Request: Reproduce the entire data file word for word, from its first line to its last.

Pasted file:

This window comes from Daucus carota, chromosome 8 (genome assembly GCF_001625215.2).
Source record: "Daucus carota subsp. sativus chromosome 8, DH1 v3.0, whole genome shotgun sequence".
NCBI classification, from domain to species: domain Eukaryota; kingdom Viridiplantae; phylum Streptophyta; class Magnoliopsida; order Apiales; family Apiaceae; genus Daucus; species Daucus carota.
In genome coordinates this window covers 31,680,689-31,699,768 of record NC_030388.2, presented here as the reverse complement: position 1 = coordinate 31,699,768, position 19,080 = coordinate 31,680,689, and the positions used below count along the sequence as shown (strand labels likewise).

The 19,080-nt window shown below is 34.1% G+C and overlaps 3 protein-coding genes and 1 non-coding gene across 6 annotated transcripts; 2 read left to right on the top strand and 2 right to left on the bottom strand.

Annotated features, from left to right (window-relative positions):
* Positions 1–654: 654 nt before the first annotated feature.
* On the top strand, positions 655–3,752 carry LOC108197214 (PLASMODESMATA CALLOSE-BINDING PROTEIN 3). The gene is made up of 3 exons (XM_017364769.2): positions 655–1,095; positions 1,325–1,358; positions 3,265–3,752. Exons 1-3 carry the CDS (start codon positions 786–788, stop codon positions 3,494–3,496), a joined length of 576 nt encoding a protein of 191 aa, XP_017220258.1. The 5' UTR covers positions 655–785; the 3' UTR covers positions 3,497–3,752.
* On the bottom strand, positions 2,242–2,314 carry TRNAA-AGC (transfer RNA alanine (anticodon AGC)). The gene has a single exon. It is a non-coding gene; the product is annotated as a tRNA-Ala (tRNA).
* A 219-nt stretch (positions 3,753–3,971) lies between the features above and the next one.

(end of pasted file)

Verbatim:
This window comes from Daucus carota, chromosome 8 (genome assembly GCF_001625215.2).
Source record: "Daucus carota subsp. sativus chromosome 8, DH1 v3.0, whole genome shotgun sequence".
NCBI classification, from domain to species: domain Eukaryota; kingdom Viridiplantae; phylum Streptophyta; class Magnoliopsida; order Apiales; family Apiaceae; genus Daucus; species Daucus carota.
In genome coordinates this window covers 31,680,689-31,699,768 of record NC_030388.2, presented here as the reverse complement: position 1 = coordinate 31,699,768, position 19,080 = coordinate 31,680,689, and the positions used below count along the sequence as shown (strand labels likewise).

The 19,080-nt window shown below is 34.1% G+C and overlaps 3 protein-coding genes and 1 non-coding gene across 6 annotated transcripts; 2 read left to right on the top strand and 2 right to left on the bottom strand.

Annotated features, from left to right (window-relative positions):
* Positions 1–654: 654 nt before the first annotated feature.
* On the top strand, positions 655–3,752 carry LOC108197214 (PLASMODESMATA CALLOSE-BINDING PROTEIN 3). The gene is made up of 3 exons (XM_017364769.2): positions 655–1,095; positions 1,325–1,358; positions 3,265–3,752. Exons 1-3 carry the CDS (start codon positions 786–788, stop codon positions 3,494–3,496), a joined length of 576 nt encoding a protein of 191 aa, XP_017220258.1. The 5' UTR covers positions 655–785; the 3' UTR covers positions 3,497–3,752.
* On the bottom strand, positions 2,242–2,314 carry TRNAA-AGC (transfer RNA alanine (anticodon AGC)). The gene has a single exon. It is a non-coding gene; the product is annotated as a tRNA-Ala (tRNA).
* A 219-nt stretch (positions 3,753–3,971) lies between the features above and the next one.